Exercise is just as important for kids as it is for adults, but unfortunately many children are emulating their parents and getting far less physical activity than they need to stay healthy.
Less than one-third of kids aged 6 to 17 get at least 20 minutes of vigorous exercise a day, and the 2010 Shape of the Nation Report from the American Heart Association and the National Association for Sport and Physical Education actually recommends one hour of exercise a day for Americans of all ages.
Kids are clearly falling way short of this goal. The report states:
“The reality, of course, is that children and adolescents in the United States are primarily sedentary. Most kids under age 18 spend the majority of their day sitting in classrooms, and a big part of their free time outside of school watching television, playing video games or surfing the Internet.”
Why is Physical Activity So Important for Kids?
Too much sedentary time is one of the forces driving the child obesity epidemic. About one-third of U.S. children aged 2-19 years are now overweight or obese, and childhood diabetes has increased 10-fold in the last 20 years.
If this epidemic is not reversed we will, for the first time in history, see children living shorter lives than their parents. The risks of obesity for children are really that steep. For instance:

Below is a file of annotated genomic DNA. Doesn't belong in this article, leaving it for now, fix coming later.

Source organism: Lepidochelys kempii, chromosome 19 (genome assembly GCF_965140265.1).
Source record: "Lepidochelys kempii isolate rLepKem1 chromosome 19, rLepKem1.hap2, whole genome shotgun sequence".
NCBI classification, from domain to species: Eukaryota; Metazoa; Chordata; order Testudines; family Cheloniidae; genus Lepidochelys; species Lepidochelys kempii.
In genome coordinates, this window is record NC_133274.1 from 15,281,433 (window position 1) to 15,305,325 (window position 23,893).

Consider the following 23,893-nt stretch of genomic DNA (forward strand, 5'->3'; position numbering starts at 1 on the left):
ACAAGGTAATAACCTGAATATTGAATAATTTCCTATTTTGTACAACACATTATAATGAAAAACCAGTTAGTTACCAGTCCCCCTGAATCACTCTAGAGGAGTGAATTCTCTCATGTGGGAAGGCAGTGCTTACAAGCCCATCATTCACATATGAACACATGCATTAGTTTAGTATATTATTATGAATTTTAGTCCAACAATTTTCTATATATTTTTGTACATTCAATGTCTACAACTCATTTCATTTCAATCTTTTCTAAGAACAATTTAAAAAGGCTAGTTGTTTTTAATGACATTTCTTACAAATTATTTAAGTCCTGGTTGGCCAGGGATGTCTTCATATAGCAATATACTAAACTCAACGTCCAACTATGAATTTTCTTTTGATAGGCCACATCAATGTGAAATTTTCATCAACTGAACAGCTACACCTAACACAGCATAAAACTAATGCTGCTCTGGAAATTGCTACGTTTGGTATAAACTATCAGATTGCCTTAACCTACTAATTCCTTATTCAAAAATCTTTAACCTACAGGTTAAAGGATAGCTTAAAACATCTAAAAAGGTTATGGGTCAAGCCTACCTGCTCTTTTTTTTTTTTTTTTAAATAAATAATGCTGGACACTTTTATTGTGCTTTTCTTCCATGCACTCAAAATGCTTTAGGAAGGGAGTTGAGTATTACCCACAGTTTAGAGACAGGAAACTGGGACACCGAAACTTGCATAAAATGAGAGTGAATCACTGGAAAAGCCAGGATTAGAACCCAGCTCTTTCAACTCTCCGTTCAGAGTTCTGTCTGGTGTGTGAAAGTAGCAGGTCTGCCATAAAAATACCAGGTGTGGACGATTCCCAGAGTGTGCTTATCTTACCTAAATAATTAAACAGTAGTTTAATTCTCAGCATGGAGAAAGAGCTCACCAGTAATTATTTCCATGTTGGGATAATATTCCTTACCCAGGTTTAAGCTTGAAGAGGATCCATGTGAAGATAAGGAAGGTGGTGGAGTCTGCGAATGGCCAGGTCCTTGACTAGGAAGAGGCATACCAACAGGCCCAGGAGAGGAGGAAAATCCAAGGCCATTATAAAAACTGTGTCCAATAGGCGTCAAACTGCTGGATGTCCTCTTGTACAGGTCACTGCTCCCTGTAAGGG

Children who are obese are more than twice as likely to die before the age of 55 than those of a healthy weight.
Obese teenage women are more likely to die between ages 36-56 than their normal weight peers.
Women in the moderately obese category as teens elevate their risk of death in adulthood by 50 percent.
Obese teens more than double their mortality risks compared to their slimmest peers.
Research calculations indicate that by mid-century the growing risk of serious obesity-related illnesses like diabetes, heart disease and cancer could lower the current average life expectancy by as much as five years.
These are diseases that have no place in a young person’s life, and the good news is that regular exercise can seriously decrease your child’s risk.
Along with helping your child to maintain a healthy weight, regular exercise can also help your kids excel at school and, later, in the workforce.
Exercise Can Boost Your Child’s Grades
Keeping kids active is a superb way to increase learning, focus and even test results. At one school, students who took part in a dynamic gym class at the beginning of the day had reading scores that nearly doubled, while math scores increased 20-fold.
Exercise encourages your brain to work at optimum capacity by causing nerve cells to multiply, strengthening their interconnections and protecting them from damage.
Lab tests on animals have also shown that during exercise their nerve cells release proteins known as neurotrophic factors.
One in particular, called brain-derived neurotrophic factor or BDNF, triggers numerous other chemicals that promote neural health, and has a direct benefit on brain functions, including learning.